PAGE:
Outcome Chart - Nova Scotia - English Language Arts Grade 3

Listening and Speaking

Outcome 1: Students will communicate effectively and clearly and respond personally and critically.

  • demonstrate effective active listening habits (skills) in keeping with the student’s cultural context
  • ask and respond to questions to seek clarification of others’ ideas to consolidate information
  • describe a personal experience in sequential order, and offer an opinion about a topic with at least three supporting details [Note to Teacher: Be mindful of different communication styles.] Ÿ express and explain opinions, and respond to questions and reactions of others
  • use intonation, expression, and tone in small- and whole-group interactions that contribute to conversation
  • demonstrate comprehension of oral language by engaging in, responding to, and reflecting upon informal and formal oral presentations with sensitivity and respect, considering audience and purpose
  • use complex sentences that incorporate rich vocabulary and transition words to connect phrases
  • respond to and give directions that are multi-step with increased complexity

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Outcome 2: Students will interact with sensitivity and respect, considering audience, purpose, and situation.

  • use social conventions, in a range of conversations and co-operative play situations, (turn taking, politeness, when to speak, and when to listen) in multiple cultural contexts
  • use intonation, expression, and tone to communicate ideas and feelings in small- and whole-group situations
  • recognize and apply respectful and non-hurtful vocabulary, and begin to make vocabulary choices that affirm sensitivity to the personal ideas and experiences of others
  • use different kinds of language dependent upon audience and purpose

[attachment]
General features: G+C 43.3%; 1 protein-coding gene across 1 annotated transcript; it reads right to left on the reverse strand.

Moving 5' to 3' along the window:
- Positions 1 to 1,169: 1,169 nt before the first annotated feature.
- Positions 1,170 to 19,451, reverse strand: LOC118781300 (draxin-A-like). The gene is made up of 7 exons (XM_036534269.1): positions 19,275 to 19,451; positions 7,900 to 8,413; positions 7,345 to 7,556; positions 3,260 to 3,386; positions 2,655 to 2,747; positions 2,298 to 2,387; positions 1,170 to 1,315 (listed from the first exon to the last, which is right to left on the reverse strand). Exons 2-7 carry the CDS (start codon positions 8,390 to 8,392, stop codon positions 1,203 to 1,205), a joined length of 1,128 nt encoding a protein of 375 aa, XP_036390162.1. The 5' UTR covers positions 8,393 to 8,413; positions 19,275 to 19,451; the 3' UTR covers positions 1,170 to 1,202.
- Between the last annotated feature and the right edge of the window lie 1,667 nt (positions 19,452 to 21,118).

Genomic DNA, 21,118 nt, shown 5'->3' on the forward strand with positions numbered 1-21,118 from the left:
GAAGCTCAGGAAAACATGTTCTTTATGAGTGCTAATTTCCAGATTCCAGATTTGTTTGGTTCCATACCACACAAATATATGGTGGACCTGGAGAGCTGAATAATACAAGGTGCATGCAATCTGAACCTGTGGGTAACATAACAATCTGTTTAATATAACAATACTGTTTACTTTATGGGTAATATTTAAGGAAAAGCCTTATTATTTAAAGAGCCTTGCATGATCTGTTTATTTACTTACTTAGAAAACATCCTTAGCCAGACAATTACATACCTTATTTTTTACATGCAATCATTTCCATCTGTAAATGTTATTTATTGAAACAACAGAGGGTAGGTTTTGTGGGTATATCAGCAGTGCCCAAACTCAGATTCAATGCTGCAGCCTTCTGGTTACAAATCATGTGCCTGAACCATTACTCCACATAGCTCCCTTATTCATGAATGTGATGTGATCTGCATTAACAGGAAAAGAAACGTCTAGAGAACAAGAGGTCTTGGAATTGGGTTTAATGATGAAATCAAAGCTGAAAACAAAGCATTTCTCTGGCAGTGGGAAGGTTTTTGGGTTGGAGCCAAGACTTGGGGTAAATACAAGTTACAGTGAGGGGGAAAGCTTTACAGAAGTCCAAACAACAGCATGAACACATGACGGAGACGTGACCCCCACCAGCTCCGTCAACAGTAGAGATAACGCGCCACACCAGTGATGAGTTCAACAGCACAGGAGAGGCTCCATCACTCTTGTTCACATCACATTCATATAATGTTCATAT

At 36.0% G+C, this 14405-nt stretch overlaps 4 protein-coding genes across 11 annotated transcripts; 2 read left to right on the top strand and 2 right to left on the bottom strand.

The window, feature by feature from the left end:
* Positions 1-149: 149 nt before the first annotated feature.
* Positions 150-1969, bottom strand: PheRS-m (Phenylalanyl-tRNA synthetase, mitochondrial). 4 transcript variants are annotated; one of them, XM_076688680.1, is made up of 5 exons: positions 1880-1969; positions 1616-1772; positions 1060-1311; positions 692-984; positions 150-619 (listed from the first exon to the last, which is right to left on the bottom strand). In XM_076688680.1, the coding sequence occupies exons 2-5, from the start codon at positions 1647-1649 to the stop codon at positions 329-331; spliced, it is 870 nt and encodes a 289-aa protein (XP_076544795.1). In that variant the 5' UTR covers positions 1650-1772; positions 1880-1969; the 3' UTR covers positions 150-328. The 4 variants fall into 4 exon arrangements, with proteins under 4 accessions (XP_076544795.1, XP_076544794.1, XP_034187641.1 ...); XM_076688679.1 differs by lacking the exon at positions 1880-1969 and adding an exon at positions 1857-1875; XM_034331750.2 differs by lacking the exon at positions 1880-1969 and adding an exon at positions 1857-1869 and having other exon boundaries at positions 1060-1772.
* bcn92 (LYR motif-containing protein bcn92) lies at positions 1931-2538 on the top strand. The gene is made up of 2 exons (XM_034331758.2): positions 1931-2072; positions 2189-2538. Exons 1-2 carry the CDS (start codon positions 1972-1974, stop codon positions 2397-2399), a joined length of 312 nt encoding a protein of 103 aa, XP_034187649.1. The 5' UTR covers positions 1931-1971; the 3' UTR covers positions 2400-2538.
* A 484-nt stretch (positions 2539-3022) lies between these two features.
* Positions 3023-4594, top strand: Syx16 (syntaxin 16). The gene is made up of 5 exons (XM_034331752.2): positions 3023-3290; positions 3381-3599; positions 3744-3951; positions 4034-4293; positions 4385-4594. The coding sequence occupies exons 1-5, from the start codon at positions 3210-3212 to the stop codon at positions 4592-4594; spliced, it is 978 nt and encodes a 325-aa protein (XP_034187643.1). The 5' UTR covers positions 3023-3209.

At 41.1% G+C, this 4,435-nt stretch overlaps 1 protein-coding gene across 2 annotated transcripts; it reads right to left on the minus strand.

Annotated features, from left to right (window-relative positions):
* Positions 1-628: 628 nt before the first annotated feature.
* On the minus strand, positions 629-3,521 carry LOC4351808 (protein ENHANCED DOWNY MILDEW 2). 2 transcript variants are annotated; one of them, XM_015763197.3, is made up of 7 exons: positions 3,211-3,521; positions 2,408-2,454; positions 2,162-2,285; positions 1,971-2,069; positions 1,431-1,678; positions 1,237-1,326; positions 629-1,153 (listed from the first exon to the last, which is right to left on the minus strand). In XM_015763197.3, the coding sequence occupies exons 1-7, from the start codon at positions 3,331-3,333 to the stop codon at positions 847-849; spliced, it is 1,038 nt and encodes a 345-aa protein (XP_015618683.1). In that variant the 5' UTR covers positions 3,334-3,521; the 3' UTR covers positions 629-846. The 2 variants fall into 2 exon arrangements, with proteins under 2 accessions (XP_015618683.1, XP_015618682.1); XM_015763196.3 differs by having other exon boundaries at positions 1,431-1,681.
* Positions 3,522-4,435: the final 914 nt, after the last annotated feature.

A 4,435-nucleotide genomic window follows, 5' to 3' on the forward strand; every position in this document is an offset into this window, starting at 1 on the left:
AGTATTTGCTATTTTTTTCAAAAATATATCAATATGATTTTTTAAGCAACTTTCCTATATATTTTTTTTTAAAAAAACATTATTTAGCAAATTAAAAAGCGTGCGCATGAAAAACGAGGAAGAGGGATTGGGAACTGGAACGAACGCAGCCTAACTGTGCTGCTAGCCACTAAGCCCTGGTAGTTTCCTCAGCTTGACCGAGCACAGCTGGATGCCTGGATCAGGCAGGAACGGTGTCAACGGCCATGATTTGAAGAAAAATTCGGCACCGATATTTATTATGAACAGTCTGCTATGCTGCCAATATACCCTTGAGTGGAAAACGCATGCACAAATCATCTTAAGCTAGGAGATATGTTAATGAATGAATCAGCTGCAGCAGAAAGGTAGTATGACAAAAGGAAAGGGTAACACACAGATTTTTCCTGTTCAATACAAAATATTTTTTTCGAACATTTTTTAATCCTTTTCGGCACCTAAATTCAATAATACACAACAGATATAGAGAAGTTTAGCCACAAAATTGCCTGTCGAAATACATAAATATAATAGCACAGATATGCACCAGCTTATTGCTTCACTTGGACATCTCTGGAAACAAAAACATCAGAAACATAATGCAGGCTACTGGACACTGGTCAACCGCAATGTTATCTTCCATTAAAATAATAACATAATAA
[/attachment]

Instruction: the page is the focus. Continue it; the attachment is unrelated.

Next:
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Reading and Viewing

Outcome 3: Students will demonstrate a variety of ways to comprehend and select from a range of culturally relevant texts.

Strategic processing

  • use all sources of information (meaning, structure, visual) to search, monitor, check, and self-correct)
  • monitor and self-correct quickly, confidently, and independently with automaticity
  • read independently with stamina
  • apply a variety of word-solving strategies
  • use punctuation to appropriately guide reading such as pausing, and use of inflection to support comprehension and fluency
  • use text features to gather information and support comprehension (captions, diagrams, maps)

View with Understanding (Print and Digital Text)

  • use picture cues to support understanding
  • retell a narrative, making reference to vocabulary, such as characters, problem, solution
  • explain orally and/or in writing their understanding of and reactions to fiction, non-fiction, and poetry texts they are reading
  • demonstrate comprehension—thinking within, thinking about, and thinking beyond the text
  • visualize, to support comprehension, with a variety of culturally relevant texts
  • infer meaning within and beyond a variety of texts
  • discuss how prior knowledge supports comprehension of culturally relevant text
  • talk about how using comprehension strategies enhanced their understanding
  • use before-, during-, and after-reading strategies

Selecting (Print and Digital Texts)

  • recognize growing range of genres—narrative (realistic fiction, adventure, mysteries, etc.), nonfiction (information text, biography, procedural text), and poetry
  • talk about what makes a text just right (being mindful of interests, background knowledge, and level) for them
  • select just-right texts for independent reading
  • explain how a non-fiction text is usually illustrated (photographs) versus a fiction text (drawings)


  • uses punctuation marks effectively to convey meaning
  • change the rate of reading depending on the mood of the text
  • chunk words into phrases to sound like talking
  • change expression for dialogue when signalled by words such as “screamed,” “whispered,” and “murmured.”

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Outcome 4: Students will select, interpret, and combine information in multiple cultural contexts.

  • formulate questions to guide their research
  • use a table of contents and index (print) and navigation menus (digital) to locate information
  • generate higher-level thinking questions (“in the head” versus “in the text”)
  • use key words in a search engine to locate information electronically
  • discuss how they researched and found answers to their questions

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Outcome 5: Students will respond personally and critically to a range of diverse texts

  • make meaningful personal connections that enhance comprehension
  • share connections orally and/or in writing
  • share opinions about the print and/or digital text and give reasons for those opinions in a variety of contexts
  • ask critical-thinking questions such as, who/what group is included/considered/represented in this text?